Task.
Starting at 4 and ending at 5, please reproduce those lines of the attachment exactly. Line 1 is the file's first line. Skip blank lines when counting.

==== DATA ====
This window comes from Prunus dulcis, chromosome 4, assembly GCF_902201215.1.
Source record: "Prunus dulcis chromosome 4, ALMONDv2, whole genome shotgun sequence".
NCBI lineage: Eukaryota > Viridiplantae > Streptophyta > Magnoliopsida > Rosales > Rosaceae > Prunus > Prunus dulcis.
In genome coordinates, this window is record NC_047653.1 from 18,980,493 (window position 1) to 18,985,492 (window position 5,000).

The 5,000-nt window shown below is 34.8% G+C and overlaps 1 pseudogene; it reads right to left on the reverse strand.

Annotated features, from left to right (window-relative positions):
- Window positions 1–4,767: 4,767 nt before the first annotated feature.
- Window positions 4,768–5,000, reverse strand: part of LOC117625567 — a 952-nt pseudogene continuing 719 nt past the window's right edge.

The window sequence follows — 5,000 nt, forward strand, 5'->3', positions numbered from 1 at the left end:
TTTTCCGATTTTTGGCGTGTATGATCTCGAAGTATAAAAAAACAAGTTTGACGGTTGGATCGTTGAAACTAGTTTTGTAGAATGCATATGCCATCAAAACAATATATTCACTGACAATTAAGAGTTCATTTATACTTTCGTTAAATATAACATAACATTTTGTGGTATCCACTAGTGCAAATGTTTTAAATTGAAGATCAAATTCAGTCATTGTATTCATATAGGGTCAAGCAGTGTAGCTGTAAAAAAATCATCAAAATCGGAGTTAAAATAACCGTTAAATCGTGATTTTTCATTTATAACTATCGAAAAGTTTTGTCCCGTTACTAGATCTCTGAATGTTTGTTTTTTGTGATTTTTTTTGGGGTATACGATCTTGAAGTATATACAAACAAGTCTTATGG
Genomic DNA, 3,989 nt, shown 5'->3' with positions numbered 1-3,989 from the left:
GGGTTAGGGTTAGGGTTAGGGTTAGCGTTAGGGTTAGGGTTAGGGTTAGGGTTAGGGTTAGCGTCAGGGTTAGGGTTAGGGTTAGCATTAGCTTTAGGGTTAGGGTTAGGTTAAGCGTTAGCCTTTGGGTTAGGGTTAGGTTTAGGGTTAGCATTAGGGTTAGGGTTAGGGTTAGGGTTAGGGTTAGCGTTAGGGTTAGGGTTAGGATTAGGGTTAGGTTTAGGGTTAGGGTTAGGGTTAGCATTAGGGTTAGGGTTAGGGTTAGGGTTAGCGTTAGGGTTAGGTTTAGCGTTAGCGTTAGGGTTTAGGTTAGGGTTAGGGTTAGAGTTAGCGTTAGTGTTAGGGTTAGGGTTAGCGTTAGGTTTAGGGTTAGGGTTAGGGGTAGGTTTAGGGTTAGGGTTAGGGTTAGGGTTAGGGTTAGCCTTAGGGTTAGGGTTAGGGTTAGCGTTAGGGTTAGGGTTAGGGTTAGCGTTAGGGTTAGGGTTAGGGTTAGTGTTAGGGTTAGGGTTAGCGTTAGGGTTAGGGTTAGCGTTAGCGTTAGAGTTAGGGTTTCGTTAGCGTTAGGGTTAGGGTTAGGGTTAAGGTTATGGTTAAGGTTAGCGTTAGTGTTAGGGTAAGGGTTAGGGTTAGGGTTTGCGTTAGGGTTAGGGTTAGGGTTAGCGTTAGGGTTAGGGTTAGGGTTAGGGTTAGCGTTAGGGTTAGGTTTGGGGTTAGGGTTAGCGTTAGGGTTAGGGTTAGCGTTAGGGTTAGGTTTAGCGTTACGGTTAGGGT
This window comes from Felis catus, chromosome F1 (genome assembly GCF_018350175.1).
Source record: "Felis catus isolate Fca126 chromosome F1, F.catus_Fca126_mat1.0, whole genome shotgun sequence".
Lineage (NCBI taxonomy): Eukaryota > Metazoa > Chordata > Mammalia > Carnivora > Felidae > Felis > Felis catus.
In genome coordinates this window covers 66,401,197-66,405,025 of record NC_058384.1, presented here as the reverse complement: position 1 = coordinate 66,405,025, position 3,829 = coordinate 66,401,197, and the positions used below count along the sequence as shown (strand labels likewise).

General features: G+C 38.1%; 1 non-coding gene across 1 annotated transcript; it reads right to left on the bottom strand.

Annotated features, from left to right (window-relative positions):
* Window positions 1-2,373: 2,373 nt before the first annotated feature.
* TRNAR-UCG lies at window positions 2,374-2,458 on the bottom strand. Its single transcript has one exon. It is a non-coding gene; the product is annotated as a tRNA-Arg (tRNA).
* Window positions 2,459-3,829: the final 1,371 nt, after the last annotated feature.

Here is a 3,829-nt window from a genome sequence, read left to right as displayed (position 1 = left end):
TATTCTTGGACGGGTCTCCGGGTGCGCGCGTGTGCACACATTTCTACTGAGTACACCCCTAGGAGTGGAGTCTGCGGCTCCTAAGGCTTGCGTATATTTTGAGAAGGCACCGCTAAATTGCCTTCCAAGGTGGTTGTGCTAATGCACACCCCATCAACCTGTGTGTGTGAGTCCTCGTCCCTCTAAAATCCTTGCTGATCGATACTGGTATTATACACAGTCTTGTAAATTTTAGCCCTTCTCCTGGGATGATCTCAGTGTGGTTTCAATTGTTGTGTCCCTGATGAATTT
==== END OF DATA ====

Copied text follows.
In genome coordinates, this window is record NC_047653.1 from 18,980,493 (window position 1) to 18,985,492 (window position 5,000).

The 5,000-nt window shown below is 34.8% G+C and overlaps 1 pseudogene; it reads right to left on the reverse strand.